Earth Day

earth dayOK, so I’m a few days behind, but I didn’t want to neglect Earth Day. There are too many awesome lessons that it can teach children. As the cliche goes, “Why not make every day Earth Day?”

One of the things I like to do, both on my own, and with kids (my own AND preschoolers), is go for a walk, and carry a plastic shopping bag… as we go, we pick up garbage that we see laying around. This time of year, there is a lot of garbage everywhere! Other times, we’ll walk around picking up pop cans… a couple times a year, we bring all our cans to the recycling center anyway, so we just add them to our stash. Making things look better all around us just feels good!

Another fun and simple activity for Earth Day, is to do “recycle art.” Use bottle caps, scraps of paper, scraps of ribbon, etc. Children can glue the “recycled materials” to cardboard to create a collage, or stick them into play dough for a sculpture.

As a teacher, it’s natural to use books to help teach lessons… Here are a few that I use:

I found a book in the Scholastic Book Order from Mercer Mayer called “It’s Earth Day.” I like his books, so I decided to get it. At first glance, it’s a bit wordier than his other books, but I’ve found that even the 2 1/2 year olds were interested in the story! The Little Critter famous in so many of Mayer’s stories is at school. He learns that the glaciers are melting, and he’s worried about the polar bears. Little Critter learns different things he can do to help save the polar bears. Together, he and his dad talk about saving energy by doing things like turning off the computer at night. He and his sister discover they can save water by turning it off while brushing their teeth. Little Critter and all his friends help out by picking up recyclable materials (bottles, newspapers, and cans) and turn it all in. They then donate the money they receive to a charity to save the polar bears. I have had some great conversations with children after reading this book, they were able to come up with all sorts of things they could do to help save energy and water!

Another great book (appropriate for probably 4 years old and up) is Earth Day Hooray by Stuart J. Murphy. A group of children clean up a local park, and decide they want to plant flowers to make it even prettier. They decide to recycle cans to raise money for the flowers. They start a can drive at school, go around the town, etc. It’s not only a book with a great message about working together to make a difference, there’s a math lesson too (as they try to reach 5,000 cans to recycle).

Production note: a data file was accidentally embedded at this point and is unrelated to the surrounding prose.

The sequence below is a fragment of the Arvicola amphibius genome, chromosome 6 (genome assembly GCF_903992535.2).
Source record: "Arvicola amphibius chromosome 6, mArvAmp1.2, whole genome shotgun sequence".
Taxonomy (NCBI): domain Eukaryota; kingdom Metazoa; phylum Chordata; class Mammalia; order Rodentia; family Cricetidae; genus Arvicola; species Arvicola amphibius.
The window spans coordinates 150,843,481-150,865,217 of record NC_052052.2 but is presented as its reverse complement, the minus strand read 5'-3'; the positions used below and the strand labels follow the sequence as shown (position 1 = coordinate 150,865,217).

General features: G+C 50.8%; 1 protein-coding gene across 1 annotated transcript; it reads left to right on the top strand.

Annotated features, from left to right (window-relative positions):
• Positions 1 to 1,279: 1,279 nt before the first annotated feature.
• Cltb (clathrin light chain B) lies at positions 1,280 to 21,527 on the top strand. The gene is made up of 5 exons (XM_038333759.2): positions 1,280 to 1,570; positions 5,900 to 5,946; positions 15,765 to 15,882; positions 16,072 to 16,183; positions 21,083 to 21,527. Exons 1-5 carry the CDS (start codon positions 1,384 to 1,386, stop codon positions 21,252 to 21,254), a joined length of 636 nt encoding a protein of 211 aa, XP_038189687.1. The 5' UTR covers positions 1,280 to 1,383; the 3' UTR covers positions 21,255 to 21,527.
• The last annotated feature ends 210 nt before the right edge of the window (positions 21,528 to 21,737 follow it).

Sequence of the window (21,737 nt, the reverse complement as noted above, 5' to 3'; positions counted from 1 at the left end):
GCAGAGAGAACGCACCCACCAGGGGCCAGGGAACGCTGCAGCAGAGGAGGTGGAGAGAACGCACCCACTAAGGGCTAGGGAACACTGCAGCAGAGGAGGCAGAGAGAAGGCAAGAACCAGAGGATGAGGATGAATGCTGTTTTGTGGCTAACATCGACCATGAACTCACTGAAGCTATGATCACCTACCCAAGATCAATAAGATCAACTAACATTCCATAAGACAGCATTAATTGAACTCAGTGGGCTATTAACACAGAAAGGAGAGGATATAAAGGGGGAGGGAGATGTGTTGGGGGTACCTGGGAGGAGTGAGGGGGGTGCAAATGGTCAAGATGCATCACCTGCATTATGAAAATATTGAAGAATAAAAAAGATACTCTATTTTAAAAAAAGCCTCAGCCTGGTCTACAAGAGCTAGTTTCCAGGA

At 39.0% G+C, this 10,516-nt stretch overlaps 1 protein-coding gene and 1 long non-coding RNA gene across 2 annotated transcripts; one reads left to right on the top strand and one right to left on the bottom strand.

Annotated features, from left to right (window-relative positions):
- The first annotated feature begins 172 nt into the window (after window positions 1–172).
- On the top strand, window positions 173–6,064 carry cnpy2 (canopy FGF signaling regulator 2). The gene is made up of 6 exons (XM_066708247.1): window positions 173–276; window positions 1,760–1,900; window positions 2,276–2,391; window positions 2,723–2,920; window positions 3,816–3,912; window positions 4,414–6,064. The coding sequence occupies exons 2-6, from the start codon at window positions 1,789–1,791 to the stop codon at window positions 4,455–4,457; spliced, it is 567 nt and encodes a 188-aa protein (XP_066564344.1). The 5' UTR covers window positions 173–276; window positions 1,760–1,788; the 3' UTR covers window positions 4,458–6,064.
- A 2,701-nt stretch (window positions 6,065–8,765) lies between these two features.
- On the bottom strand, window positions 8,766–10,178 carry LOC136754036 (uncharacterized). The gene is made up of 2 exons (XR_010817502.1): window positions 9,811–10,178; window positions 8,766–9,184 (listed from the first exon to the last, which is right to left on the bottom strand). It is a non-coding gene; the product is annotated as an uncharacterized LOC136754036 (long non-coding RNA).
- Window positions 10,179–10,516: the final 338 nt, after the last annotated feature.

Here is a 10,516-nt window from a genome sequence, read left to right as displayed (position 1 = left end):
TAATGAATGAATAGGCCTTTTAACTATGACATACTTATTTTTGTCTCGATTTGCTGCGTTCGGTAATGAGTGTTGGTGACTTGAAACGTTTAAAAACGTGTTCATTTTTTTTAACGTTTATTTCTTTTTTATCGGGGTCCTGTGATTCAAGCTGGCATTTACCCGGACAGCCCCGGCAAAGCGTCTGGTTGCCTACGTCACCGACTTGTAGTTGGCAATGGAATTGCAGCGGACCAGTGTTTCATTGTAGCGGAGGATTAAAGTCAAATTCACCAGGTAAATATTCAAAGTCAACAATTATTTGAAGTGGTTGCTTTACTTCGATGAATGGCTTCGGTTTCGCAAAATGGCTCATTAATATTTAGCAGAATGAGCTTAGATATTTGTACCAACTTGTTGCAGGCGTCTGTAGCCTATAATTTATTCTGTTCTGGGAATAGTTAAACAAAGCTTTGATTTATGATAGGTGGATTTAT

The final book in my Earth Day collection, is Michael Recycle, by Ellie Bethel. I had to buy this book, because my son’s name is Michael, of course! I actually love this book, as does Michael, and pretty much any preschooler/kindergartner I have read it to. Michael Recycle is a super hero that saves a dirty, dingy town from being buried in their trash. He teaches them all about cleaning up their town, recycling and more, then disappears to help another town! It has a bit of a Dr. Suess-ish feel with lots of rhyming words to add to the fun!

You don’t need to wait for April 22nd to make efforts to clean up the outdoors or make the simple little changes to conserve energy and water.


It’s All About Community

A friend of ours from Nashville was in the Twin Cities this past weekend for kettlebell training. She invited Jason and I to dinner with her and her friends from the RKC/Kettlebell Community. What was interesting to me was that at our table of 11, were 2 “big wigs” – the trainers, an assistant who appeared to be pretty well respected, 6 people who had just gone through some pretty intensive training, and then there was Jason and I, both who know nothing about kettlebell. Sitting at that table though, we were all equals (though, there was definitely a sense of awe towards the trainers). It was kind of cool… The two trainers talked a lot about their experiences, as did everyone else at the table. The trainers then asked everyone who was planning on becoming trainers themselves. No one raised their hand. Our friend Christina said maybe part time in the future, but not any time soon. They seemed shocked, and asked why they would go through this training if they weren’t going to use it to do training themselves? Everyone talked about the personal challenges, their personal fitness goals, and becoming more involved in the Community. It was interesting to listen to them talk… I got to thinking about “community.”

What IS Community?

When I typed “community” into my browser, the Wikipedia definition came up first (of course). “In human communities, intent, belief, resources, preferences, needs, risks, and a number of other conditions may be present and common, affecting the identity of the participants and their degree of cohesiveness.” Hmm… sounds about right… Here are a couple communities I have been a part of: